Dale Johnson: If you were a doctor back in the fifties, would it be fair to say there were far fewer sources that would make a person develop a hearing loss than today? And the first place I go is the cell phone. The second place I go to are the earbuds. Both didn’t exist 40 years ago.

Dr. Miller: That’s such a good question. I think that, you know, we have a couple of things where we’re more aware today than we ever have been before. So we are protecting our hearing better than we were in the past. So I think about we see so many people who might be a military service where they were like, we never had a hearing protection-

Dale Johnson: Good point.

Dr. Miller: Or before OSHA and things like that.

Dr. Miller: So I think that’s one avenue, but I also would agree with you that we’re sticking things in our ears that are always in our ears and playing the volume quite loud. I don’t know when the Walkman came out, but I think about those things too, where we do have, we’re always inundated with sources all over the place. I think we live in a very noisy world. That’s one thing we tell our patients too, is don’t be surprised when you walk out the door with some devices on that it’s going to be, “Wow, Do we live in a noisy world?” So I think the noise pollution, per se, definitely has gotten higher.

Dale Johnson: Dr. Miller in the few minutes that we have left, we have so many different subjects that we’ll get to in the weeks ahead here on The Conversation Starts Here. So this is another invitation to you to join us every Saturday morning. Dr. Miller from Complete Hearing people procrastinate and it isn’t just hearing. People procrastinate cleaning their houses, people procrastinate washing the car, walking the dog. Hearing though, that’s a procrastination though, that can be frustrating for an individual and they don’t even know.

Dr. Miller: I think that’s very true. When we see people, the statistic in our industry used to be, once somebody notices they have some hearing difficulty, they wait seven years. Seven years before they would take a step to do something. I think that’s astonishing. But I also would tell you that what’s nice is our patients are getting younger and so I’ve been doing this for 25 years. My patients used to be 70, 80, and 90 and now they’re 40, 50, and 60 and that’s because people understand the importance of hearing well and how it impacts them. And I think that’s great. And because technology is so advanced and that’s a whole other topic we can talk about. The coolness of devices and what they can do, but I would tell you there is still a stigma out there that they think if they come to get their hearing tested for some reason, that makes them old.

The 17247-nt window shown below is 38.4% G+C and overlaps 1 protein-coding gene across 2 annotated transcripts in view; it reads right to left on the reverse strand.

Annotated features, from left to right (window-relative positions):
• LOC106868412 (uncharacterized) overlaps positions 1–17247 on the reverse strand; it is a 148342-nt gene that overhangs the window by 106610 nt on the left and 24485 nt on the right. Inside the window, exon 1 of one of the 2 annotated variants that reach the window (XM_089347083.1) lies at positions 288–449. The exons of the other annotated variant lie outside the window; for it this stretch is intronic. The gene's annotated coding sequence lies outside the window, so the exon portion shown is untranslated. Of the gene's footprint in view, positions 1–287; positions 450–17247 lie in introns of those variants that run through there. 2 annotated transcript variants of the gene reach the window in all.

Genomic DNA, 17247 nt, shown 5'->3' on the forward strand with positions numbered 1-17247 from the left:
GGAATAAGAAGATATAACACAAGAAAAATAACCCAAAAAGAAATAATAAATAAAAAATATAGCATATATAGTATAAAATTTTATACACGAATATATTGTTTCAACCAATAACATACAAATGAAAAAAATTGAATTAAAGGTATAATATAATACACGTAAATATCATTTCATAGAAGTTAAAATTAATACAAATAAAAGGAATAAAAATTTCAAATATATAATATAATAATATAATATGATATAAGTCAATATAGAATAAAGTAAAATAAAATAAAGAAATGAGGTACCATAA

Dr. Miller: We’ll get into talking about next time causes of hearing loss and where that comes from so that you know that this is not just an aging thing. That’s actually a minor part of it. And so I think people think if I go get my hearing tested, that’s just not a good thing. We want you to treat your hearing like you treat your eyes and let you treat your teeth. And so I think people wait too long and the longer you wait and you’re going to see this everywhere, the longer you wait, the harder it is to transition you into something, if you do need help because the brain is what we hear with and if we’re not stimulating our brain the way it needs to be, it takes a longer process to get used to.

Dr. Miller: I always tell my patients it’s kind of like, “Hey, if you came in and had a broken arm and we decided to take the sling off, do you think your arm would work as good as it did before?” Nope. Take some time. And back to that discussion we had about vision and hearing, vision is so instantaneous. We can put a pair of glasses on for most patients and they were like, “Yes, I can see great.” We put a hearing device on somebody and I said, “Hey, guess what? The weeds have grown in.” And that just means that the pathway from your ear to your brain needs a little bit of work and needs a little bit of exercise to get it working well again. Just like that arm that was in the sling, we need to re-exercise the brain for sound. And so I encourage my patients that don’t wait. If you are having a situation where you’re noticing it, but you’re like, “Ah, I don’t know if I want to do that.” It’s part of your health and it’s tied in. We’ll talk in the future weeks too about it tied to your brain health and what does that mean?

Dr. Miller: And so when you’re starting to notice this, don’t procrastinate it and make it a part of the overall general health and make it on that checklist that you have for, I should probably go have my teeth cleaned and I should have my eyes checked and I should go to have my physical done. Make this a part of that as well.

Dale Johnson: I’ll bet you heard something today that you would like to hear again, the place to go is Complete-hearing.com for complete hearing and you’re welcome every Saturday morning at this time on KFOR for, The Conversation Starts Here. Thank you, Dr. Miller.

Dr. Miller: Thank you.